BERLIN, April 14 (Reuters) - German Finance Minister Olaf Scholz said EU reforms proposed by French President Emmanuel Macron should be addressed before European elections next year, but added that some of the proposals were not feasible.
Scholz told the Frankfurter Allgemeine Sonntagszeitung newspaper Germany would work closely with France over the coming months to assess which reforms should be advanced.
France has been pressing Germany and other European countries to stop holding up tough decisions about the euro zone’s banking and capital market regulations.
“We will examine what is possible without overloading the ability of individual members to act,” Scholz, a Social Democrat, said in the interview, to be published on Sunday.
Scholz’s comments come days before Macron is due to visit Berlin to meet Chancellor Angela Merkel.
Scholz said it was clear that Germany would have to increase its funding of the European Union after Britain leaves the bloc.
But he said Germany would not cover the resulting financial gap on its own, echoing comments by his predecessor, conservative hardliner Wolfgang Schaeuble.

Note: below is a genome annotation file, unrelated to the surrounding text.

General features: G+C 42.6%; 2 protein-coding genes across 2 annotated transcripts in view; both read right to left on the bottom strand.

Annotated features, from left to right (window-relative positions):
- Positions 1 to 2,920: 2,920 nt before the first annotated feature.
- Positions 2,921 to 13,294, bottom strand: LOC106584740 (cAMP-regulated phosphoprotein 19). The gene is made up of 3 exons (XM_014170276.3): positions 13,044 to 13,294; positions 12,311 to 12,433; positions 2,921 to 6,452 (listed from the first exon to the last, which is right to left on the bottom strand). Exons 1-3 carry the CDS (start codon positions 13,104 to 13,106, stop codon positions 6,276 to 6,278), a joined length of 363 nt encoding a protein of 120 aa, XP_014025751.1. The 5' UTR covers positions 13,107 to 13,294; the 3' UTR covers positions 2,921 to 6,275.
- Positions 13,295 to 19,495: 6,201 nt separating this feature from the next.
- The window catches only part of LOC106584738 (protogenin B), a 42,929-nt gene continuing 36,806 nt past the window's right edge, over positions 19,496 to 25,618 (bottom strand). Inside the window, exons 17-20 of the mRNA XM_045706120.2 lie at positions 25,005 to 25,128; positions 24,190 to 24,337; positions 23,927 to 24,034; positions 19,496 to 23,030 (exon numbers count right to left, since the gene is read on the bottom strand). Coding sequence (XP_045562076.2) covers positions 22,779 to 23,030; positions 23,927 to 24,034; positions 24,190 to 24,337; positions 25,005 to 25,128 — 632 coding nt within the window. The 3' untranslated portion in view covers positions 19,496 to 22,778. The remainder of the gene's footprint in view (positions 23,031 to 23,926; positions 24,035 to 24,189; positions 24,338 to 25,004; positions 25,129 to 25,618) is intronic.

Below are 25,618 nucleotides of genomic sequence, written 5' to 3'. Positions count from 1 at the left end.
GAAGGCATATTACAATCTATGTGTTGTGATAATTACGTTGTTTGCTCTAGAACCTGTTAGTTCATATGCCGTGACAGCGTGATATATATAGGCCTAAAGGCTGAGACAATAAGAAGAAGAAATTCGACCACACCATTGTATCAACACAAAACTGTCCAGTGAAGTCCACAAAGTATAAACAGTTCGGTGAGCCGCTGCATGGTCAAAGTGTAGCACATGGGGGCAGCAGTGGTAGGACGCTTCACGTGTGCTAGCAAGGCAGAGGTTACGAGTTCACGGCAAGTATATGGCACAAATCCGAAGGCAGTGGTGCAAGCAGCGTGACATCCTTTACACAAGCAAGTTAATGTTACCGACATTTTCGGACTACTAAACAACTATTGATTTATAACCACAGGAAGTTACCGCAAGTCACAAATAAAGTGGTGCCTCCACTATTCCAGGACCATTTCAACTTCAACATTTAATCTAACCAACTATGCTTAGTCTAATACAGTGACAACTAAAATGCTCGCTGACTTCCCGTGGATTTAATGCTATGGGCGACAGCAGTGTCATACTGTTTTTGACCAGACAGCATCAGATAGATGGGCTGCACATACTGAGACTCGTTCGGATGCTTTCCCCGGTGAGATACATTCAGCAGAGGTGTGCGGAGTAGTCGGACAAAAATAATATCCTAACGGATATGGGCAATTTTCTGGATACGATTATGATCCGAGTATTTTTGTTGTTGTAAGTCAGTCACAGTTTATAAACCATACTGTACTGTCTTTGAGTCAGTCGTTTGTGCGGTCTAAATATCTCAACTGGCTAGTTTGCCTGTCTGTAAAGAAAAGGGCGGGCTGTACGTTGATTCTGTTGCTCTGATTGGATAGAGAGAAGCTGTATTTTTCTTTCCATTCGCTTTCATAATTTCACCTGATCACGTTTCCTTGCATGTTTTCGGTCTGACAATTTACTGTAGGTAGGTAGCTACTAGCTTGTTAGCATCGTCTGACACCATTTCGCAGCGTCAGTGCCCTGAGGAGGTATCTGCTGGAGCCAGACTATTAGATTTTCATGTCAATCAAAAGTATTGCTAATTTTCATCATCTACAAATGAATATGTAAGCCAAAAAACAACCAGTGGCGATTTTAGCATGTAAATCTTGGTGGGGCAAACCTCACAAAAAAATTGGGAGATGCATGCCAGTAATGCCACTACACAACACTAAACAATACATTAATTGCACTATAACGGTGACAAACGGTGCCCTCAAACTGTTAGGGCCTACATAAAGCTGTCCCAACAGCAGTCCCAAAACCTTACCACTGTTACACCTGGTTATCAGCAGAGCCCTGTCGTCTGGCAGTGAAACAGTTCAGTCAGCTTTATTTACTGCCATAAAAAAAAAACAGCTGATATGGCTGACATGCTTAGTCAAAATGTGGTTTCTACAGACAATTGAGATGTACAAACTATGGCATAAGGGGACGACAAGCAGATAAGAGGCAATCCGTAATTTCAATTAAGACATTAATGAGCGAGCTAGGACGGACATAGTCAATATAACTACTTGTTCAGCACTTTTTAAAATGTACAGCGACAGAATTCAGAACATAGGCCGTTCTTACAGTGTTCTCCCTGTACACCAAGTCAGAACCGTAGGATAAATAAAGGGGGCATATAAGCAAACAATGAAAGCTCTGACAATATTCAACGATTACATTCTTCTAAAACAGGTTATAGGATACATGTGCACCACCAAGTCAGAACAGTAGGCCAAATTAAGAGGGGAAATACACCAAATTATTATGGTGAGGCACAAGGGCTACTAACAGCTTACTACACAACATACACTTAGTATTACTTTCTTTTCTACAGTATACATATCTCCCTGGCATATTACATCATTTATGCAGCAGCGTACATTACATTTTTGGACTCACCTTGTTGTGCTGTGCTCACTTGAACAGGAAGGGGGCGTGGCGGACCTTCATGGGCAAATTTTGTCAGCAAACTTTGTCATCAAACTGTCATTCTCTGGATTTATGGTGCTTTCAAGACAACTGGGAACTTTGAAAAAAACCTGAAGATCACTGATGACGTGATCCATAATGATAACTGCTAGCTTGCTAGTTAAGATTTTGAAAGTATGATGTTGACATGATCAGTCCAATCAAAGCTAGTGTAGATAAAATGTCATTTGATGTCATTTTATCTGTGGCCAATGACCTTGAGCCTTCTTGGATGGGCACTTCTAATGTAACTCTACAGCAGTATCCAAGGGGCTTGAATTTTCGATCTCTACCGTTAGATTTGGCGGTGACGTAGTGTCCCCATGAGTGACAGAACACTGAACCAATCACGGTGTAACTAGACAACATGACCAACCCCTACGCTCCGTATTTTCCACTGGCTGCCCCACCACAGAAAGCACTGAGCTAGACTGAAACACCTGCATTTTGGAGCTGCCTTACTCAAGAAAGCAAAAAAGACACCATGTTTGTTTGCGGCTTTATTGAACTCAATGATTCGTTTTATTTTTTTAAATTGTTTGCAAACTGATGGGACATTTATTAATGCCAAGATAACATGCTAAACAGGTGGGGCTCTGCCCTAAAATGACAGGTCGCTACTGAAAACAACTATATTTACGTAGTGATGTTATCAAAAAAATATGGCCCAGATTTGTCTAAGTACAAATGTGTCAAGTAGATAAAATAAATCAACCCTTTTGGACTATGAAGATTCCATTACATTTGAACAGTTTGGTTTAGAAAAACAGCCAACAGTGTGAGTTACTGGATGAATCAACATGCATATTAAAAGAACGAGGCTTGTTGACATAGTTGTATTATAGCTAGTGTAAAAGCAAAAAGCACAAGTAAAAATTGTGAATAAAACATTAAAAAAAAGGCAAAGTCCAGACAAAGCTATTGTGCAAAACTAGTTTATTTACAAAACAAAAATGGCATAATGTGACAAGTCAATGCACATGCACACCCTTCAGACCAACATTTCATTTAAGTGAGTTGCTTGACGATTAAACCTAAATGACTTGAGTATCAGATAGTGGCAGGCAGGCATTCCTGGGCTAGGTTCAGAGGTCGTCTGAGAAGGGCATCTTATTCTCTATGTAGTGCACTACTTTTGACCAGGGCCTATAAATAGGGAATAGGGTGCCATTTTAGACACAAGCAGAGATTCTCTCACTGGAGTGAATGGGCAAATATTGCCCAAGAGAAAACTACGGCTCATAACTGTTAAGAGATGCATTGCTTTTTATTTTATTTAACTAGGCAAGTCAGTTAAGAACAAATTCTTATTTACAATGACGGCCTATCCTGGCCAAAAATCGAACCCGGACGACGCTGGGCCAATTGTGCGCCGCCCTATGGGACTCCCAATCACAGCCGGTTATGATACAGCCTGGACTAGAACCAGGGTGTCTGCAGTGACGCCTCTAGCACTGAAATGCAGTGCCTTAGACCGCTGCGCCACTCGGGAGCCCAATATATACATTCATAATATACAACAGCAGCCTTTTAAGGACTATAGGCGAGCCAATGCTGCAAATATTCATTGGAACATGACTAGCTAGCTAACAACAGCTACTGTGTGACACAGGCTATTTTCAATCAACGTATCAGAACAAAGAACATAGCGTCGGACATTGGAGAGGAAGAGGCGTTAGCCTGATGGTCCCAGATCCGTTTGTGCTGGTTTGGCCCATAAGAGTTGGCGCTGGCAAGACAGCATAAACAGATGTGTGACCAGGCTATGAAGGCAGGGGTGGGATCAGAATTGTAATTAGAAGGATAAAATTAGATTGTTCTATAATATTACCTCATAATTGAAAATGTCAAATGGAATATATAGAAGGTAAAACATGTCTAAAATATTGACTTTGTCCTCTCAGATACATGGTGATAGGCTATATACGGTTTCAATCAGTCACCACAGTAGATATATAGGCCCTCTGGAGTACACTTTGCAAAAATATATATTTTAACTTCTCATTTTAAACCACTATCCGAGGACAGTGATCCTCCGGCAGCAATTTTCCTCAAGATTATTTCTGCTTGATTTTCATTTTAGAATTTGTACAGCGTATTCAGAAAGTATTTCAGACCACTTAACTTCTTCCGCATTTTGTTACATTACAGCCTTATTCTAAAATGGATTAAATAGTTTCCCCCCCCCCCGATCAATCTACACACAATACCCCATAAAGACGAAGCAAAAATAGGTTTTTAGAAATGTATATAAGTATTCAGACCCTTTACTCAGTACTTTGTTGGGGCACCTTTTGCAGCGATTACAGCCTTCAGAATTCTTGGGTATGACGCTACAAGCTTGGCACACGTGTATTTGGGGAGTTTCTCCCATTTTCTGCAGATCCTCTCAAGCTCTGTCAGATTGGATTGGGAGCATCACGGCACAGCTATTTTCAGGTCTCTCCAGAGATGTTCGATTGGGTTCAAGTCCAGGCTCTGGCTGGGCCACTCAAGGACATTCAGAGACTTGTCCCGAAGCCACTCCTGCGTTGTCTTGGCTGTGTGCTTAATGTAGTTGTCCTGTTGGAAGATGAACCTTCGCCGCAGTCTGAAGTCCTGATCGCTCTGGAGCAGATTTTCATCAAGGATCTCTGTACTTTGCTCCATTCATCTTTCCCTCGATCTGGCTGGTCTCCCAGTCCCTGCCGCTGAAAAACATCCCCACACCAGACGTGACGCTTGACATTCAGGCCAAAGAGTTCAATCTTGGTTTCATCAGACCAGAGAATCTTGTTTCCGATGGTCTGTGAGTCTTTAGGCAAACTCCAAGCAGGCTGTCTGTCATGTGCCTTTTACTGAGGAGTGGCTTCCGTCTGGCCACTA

“A German finance minister stays a German finance minister. And I will put on my most miserly face,” he said.
Regarding reforms proposed by Macron, he said Germany wanted to expand the European Stability Mechanism into a monetary union while also ensuring continued parliamentary control.
He said there were “hard nuts to crack” with regard to a proposed banking union, including the high level of non-performing loans in some countries.
“An unfair situation should not arise in which some members provide the necessary funds to secure deposits, while others do not meet the needed requirements,” he said.
Asked about Macron’s proposal for a European budget and a European finance minister, Scholz said: “These ideas are bringing new momentum into the European project that we need. But the French president also knows that not all of his ideas can be realised.” (Reporting by Andrea Shalal Editing by Helen Popper)